Intervention Strategies for Children with Developmental

Children with specific language Impairment, pervasive developmental disorder, developmental praxis of speech, autism, Down syndrome, or other types of developmental capabilities may need to use SAC strategies to supplement or enhance their language development. These children offer challenges to professionals, especially during the early years of language development. In the very young child, it is often difficult to determine the nature and degree of language Impairment, to accurately diagnose the presence of other factors such as cognitive disabilities, and to predict the child’s future prognosis for language or speech development.

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Common Congenital Etiologies: ; Moderate Mental Retardation ; Multiple Disabilities: Sensory/Cognitive/Motor ; Cerebral Palsy Autism/Pervasive Developmental Disorder ; Developmental Praxis Earlier Scenario: In the past, young children diagnosed with severe language and speech disorders would have received years of traditional speech therapy focused on developing only after traditional therapy techniques had failed. SAC NOW: Today, professionals realize that SAC strategies can provide children who have developmental delays: 1 .

With an immediate means of communication 2. Can facilitate expressive and receptive language development until other communication modalities improve (I. E. , speech) 3. Can serve as a bridge to future poke language development (Kansas & Lloyd, 1988; Silversmith’s). 4. SAC provides an expressive method of communication to facilitate language development in children who, in all likelihood, will eventually use speech to communicate. 5. SAC can be used as a method to enhance speech, as well as a method of augmenting communication. . SAC as a part of multimode communication system may be a short term strategy until speech reaches an acceptable level of intelligibility, or it may be a long term strategy to build and maintain effective communication. Strategies used by professionals for assessing children with language and immunization impairment, and for creating conditions for language learning are usually based on diagnostic categories and assumptions about how particular child characteristics influence development.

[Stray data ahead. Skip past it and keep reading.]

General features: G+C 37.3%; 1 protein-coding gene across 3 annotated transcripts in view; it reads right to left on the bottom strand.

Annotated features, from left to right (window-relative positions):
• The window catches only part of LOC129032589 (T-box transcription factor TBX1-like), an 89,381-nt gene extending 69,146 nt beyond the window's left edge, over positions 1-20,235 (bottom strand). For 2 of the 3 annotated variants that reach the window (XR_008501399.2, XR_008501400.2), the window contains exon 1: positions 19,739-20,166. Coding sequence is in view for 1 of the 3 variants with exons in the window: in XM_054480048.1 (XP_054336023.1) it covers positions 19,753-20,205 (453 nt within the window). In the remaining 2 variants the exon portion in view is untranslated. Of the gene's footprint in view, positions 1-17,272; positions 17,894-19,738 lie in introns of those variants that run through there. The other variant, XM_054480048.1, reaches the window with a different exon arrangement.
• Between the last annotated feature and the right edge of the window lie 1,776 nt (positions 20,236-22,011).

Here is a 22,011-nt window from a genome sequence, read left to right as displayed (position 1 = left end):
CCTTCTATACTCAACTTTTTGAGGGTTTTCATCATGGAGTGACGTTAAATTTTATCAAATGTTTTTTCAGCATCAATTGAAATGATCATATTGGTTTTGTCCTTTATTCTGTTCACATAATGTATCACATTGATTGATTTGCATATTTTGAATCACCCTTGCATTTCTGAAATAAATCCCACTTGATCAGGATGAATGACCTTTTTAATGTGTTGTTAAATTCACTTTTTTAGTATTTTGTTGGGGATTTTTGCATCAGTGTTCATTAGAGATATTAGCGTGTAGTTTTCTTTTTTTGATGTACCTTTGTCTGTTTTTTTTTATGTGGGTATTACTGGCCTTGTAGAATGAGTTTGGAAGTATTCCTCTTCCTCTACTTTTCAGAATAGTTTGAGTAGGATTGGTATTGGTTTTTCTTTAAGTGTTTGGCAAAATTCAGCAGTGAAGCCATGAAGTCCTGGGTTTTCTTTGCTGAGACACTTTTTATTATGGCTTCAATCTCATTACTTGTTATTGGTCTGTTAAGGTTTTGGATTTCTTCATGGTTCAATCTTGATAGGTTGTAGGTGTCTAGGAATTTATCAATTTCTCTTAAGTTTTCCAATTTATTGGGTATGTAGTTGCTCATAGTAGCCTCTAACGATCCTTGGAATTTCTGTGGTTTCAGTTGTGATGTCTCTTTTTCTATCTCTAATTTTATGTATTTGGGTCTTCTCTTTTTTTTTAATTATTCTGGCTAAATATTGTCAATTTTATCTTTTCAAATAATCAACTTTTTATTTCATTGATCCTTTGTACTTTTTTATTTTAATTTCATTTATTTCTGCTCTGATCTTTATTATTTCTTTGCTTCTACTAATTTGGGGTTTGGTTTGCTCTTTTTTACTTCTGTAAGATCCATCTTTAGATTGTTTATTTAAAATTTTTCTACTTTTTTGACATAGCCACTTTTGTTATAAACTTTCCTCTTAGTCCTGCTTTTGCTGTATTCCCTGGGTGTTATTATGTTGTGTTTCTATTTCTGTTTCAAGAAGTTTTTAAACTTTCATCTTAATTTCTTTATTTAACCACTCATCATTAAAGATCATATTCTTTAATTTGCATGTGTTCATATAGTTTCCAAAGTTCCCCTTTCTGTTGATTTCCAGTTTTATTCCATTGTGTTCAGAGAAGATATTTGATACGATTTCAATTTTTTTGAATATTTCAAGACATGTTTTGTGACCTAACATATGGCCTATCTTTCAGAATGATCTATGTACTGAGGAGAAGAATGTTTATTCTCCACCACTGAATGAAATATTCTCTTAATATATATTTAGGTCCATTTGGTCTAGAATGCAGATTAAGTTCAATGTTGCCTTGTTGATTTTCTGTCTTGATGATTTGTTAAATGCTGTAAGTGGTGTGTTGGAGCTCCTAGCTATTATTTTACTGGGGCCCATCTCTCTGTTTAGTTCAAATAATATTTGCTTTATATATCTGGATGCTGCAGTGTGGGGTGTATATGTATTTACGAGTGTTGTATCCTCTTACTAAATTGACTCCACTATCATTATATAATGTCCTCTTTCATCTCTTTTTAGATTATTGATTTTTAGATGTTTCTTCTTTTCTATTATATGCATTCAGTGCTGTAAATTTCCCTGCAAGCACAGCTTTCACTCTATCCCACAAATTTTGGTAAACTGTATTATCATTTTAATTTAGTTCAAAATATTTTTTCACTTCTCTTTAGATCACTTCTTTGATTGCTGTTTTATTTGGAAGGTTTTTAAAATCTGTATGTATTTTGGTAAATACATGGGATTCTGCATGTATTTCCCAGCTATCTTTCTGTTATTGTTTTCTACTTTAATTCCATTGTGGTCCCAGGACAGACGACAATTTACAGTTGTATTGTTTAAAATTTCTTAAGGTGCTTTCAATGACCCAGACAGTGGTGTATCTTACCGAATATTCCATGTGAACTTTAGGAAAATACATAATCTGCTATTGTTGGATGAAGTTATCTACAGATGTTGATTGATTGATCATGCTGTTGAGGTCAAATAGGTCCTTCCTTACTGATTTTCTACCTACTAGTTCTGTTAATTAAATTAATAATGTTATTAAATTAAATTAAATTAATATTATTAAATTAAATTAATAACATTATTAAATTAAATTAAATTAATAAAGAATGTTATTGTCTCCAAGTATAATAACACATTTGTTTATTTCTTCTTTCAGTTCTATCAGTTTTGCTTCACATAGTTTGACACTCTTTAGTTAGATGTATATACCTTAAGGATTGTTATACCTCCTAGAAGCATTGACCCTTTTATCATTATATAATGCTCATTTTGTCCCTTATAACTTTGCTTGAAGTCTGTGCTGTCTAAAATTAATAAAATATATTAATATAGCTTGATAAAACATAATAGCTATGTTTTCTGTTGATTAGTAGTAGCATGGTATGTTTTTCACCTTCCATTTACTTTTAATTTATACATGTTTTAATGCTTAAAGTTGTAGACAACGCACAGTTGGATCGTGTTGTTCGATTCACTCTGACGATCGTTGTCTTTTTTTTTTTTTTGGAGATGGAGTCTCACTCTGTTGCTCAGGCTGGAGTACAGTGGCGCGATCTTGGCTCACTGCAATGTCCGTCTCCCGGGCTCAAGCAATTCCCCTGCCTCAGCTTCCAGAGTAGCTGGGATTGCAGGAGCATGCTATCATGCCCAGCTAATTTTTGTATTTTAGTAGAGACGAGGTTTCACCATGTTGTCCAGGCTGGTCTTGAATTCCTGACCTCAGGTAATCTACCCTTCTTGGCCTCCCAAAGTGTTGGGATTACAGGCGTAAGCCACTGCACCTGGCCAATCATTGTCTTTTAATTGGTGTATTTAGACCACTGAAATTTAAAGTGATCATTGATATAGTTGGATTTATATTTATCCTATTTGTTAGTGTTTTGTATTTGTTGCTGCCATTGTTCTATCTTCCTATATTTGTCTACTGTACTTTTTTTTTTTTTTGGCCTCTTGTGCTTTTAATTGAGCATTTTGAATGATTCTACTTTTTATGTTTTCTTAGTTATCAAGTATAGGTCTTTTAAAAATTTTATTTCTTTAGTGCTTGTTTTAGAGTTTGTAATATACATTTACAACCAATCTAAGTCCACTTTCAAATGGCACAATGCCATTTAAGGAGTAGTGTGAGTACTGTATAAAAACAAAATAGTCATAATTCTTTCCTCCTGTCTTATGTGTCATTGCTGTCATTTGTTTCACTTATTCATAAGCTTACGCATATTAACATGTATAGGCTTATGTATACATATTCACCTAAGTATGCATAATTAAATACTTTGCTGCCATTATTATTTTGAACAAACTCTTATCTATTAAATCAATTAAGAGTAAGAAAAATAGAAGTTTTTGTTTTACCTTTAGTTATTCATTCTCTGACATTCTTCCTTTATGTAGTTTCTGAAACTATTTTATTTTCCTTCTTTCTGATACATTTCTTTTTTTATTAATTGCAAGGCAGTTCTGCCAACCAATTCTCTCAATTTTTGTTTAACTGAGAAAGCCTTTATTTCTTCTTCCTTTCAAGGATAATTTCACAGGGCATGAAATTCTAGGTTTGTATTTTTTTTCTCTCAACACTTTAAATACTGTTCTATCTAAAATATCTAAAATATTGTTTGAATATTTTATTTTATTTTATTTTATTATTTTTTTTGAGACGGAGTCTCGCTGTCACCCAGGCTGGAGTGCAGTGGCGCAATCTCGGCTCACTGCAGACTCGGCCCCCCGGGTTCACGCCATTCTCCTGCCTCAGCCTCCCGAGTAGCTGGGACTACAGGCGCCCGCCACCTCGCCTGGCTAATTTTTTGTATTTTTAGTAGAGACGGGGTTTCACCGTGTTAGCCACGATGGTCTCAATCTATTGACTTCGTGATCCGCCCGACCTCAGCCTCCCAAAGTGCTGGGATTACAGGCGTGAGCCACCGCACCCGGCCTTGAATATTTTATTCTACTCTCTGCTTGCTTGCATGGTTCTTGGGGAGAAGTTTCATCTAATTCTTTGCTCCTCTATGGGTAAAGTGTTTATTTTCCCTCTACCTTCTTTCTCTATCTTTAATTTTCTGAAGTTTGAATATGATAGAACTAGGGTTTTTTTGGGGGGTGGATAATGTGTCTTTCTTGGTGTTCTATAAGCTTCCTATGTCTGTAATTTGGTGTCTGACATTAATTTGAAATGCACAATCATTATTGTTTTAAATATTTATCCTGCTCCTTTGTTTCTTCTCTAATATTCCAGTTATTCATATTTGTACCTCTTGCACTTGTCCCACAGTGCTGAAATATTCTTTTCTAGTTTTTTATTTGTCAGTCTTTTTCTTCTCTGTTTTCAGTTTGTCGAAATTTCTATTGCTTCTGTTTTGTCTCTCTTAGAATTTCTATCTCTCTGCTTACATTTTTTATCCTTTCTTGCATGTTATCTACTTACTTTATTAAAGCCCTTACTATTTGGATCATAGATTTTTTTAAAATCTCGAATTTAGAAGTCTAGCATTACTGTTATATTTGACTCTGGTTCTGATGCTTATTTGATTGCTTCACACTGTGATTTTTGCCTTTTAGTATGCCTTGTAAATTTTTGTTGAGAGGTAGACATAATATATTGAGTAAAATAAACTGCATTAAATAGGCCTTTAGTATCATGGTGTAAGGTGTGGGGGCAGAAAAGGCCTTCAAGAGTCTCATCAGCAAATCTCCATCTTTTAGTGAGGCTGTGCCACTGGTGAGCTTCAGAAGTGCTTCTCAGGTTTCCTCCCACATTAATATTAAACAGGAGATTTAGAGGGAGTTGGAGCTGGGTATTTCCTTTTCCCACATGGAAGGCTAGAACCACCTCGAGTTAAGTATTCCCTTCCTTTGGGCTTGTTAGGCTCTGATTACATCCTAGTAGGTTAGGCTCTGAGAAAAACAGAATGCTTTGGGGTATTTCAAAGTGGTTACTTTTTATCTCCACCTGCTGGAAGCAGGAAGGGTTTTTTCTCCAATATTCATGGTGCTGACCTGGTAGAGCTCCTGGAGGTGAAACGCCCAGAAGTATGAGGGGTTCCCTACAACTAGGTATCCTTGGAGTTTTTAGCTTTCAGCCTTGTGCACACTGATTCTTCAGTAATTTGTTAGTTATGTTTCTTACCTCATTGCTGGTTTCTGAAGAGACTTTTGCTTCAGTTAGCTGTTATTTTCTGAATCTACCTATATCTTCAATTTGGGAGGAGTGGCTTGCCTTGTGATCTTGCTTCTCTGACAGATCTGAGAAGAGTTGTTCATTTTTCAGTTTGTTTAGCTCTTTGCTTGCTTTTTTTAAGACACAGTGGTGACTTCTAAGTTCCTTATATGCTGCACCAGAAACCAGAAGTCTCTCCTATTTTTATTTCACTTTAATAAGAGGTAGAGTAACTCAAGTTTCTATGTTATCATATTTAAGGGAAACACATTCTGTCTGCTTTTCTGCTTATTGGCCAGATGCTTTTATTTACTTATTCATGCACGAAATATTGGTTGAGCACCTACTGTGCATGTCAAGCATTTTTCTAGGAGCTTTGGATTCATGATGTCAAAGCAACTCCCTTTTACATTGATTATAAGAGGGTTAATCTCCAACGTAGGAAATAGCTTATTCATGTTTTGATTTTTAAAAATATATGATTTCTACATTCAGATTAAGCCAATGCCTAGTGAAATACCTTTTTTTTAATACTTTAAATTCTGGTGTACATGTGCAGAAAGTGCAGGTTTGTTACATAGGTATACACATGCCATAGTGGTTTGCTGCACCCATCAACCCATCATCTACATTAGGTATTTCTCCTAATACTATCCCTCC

Martinets and Tetchier (1996) reported that in order to make intervention optimal, professionals should focus not only on the characteristics of the child but also on practical considerations such as feasibility of the teaching involved and the potential for creating adequate considerations for learning. It is further suggested that process of intervention planning may be acclimated by distinguishing three main functional groups in need for SAC. Pick] Three main functional groups in need for SAC Expressive Language Group Children and adults who belong to this group have large gap between their understanding of other people’s speech and their ability to express themselves through spoken language. Typical members of this group are children with Cerebral speech sounds intelligibly (anorthic). Their language comprehension may however be good. In addition, they often have motor impairments that affect all or most of their movements, making graphic sign systems the obvious choice.

For the expressive language group, the purpose of SAC is to provide them with a communication form which will become their permanent means of expression, I. E. To be used in all kinds of situation and for the rest of their lives. Comprehension is not usually a significant goal of intervention. However, intervention may include teaching comprehension of complex graphic signs (Bliss symbols) and traditional orthographic reading. Manual signing is used, unless the child is living in a signing environment (e. G deaf parents), sign comprehension is usually included in teaching.

The Supportive Language Group This group consists of children who are taught an alternative language form as a temporary intervention measure, and children who have learned to speak but who have difficulty in making themselves understood with the help of speech. The first subgroup comprises children who are expected to begin to speak but whose language development is delayed. Children with developmental dysphasia belong to this group. So do many children with Down syndrome (Launder, Tetchier, 1984). This group is similar to the alternative group except the fact that they do not need

SAC as a permanent tool. The SAC is a scaffold to the development of normal mastery of speech. Children in the other subgroup of the support group may be paralyzed or have spasms that make it difficult for them to control their articulation properly and make it difficult for people to understand what they are saying. The degree to which they are able to make themselves understood through speech varies how well people know them, topic of the situation, and the noise conditions. E. G. A child who is well understood in a small class may be nearly unintelligible in a train or busy street.

In such situations and with unfamiliar people these group people may need to produce manual signs or letters, or point at graphic signs, written words, or grapheme corresponding to the speech sounds that the communication partner has not understood. Alternative language group Children belonging to the alternate language group are characterized by little or no use of speech as means of communication. The alternative communication is both their main form of expressive communication and the language form they comprehend best. It is likely to be the language form they will depend on permanently.

Autistic and severely intellectually impaired children may belong to this group, as well as children with auditory signoras or language deafness who appear have special problems in interpreting sounds as meaningful elements (Arnold, 1965). Intervention will compromise both comprehension and production, and principal goal will be to establish conditions where the child may learn to understand and use alternative language form without needing a reference to spoken language, and an environment where alternative language form is truly functional.